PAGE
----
North Korea's Fizzle

This shouldn't be too much of a surprise for a first test, but it is embarrassing for the Norks all the same:
France increased its estimate of the blast Monday in North Korea to 1 kiloton or less, but experts still have not confirmed that the explosion was nuclear.
Xavier Clement of France's Atomic Energy Commission estimated the blast at "about or less than a kiloton."
And, should you scoff at the Frenchyness of my sourcing, Jane's Weekly must be right up your alley:
Although details are tentative, initial and unconfirmed South Korean reports indicate that the test was a fission device with a yield of .55 kT. By comparison the nuclear bomb that was dropped on Hiroshima yielded approximately 12.5 kT. The figure of .55 kT, however, seems too low given the 4.2 register on the Richter scale. This could suggest - depending upon the geological make-up of the test site - a yield of 2-12 kT. If, however, the lower yield is correct, it would suggest that the test had been a "pre- or post-detonation" event (ie a failure), as it had been anticipated that North Korea's first nuclear test would have a significantly higher yield.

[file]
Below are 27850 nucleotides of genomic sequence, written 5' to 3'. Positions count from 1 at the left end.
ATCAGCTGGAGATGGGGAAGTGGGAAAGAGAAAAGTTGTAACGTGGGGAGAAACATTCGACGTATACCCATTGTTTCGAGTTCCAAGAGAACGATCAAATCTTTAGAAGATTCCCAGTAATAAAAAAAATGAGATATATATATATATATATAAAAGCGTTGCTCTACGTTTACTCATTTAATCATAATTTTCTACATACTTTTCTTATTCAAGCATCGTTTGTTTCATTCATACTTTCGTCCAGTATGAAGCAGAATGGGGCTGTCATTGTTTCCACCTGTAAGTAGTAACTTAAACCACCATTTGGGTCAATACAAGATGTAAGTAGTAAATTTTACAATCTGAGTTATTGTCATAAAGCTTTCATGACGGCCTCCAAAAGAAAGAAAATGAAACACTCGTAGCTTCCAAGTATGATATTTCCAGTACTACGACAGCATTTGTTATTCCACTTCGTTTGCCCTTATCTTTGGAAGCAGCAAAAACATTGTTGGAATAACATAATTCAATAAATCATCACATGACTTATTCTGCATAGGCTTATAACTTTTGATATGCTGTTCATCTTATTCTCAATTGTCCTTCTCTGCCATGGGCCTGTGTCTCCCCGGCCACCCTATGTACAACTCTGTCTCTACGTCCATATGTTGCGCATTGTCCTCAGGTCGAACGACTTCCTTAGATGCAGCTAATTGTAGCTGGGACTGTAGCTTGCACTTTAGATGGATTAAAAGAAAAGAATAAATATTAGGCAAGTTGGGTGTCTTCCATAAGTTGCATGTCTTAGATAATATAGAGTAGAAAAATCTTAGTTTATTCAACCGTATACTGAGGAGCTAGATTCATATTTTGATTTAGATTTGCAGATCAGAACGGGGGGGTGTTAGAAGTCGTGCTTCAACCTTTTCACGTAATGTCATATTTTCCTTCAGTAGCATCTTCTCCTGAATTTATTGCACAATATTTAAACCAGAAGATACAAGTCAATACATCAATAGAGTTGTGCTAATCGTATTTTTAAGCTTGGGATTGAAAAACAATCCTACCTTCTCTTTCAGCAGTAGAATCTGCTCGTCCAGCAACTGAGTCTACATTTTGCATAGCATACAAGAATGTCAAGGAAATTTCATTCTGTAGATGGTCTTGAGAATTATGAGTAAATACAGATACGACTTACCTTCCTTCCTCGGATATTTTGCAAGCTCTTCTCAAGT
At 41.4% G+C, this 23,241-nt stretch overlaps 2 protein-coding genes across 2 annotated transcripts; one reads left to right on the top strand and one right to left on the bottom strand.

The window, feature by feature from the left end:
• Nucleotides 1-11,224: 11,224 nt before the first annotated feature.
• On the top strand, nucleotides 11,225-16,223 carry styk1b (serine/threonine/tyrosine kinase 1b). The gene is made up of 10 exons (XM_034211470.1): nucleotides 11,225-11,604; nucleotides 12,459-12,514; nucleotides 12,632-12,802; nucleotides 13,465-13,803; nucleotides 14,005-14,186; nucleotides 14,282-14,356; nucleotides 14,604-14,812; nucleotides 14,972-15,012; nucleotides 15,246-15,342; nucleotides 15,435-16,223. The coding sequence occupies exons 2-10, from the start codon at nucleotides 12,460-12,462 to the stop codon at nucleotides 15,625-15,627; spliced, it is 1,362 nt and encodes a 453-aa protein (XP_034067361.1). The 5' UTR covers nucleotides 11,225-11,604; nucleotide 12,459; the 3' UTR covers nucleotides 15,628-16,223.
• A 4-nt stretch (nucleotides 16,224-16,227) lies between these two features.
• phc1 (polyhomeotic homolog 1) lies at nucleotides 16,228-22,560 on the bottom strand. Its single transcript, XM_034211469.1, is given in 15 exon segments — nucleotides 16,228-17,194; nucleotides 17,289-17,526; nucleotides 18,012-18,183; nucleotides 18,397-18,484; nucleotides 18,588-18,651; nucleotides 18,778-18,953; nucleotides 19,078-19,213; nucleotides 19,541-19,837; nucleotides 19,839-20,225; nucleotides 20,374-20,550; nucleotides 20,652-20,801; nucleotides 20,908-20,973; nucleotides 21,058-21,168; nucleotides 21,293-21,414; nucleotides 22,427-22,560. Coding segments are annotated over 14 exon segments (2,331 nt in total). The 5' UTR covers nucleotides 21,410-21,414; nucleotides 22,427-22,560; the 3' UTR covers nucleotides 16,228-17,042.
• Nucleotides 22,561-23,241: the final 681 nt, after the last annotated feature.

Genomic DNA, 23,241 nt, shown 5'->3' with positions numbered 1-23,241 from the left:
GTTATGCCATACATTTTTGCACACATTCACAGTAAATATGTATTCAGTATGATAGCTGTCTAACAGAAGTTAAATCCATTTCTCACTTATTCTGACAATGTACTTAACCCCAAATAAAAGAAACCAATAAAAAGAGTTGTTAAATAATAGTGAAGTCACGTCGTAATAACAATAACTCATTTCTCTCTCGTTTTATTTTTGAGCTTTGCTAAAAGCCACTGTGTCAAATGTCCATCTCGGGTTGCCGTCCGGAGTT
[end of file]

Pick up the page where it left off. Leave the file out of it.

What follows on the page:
.55 kT? That's a small explosion. There have been non-nuclear explosions as big as 2-5 kilotons, I believe. So, either the North Korean scientists are quite skilled in their enrichment process and lens shaping, or the weapon fizzled. They may have achieved a limited fission event, but if it went off without a hitch they should have hit around 10 kilotons.

If it were a full, to-spec fission explosion, then the amount of nuclear material used would be much lower than is usual for a first attempt. The less fissile material, the tighter a space you have to compress it into in order to achieve a critical mass, and thereby a self-sustaining nuclear reaction. Compressing the fissile material is accomplished by first creating a very homogeneous and precise starting sphere, then compressing it quickly and evenly from all sides with high explosives - the exact kind stolen from the Al Qaqaa weapons facilities in Iraq after the invasion, in fact. There is very little chance the North Koreans are skilled enough to achieve such a feat on their first attempt.

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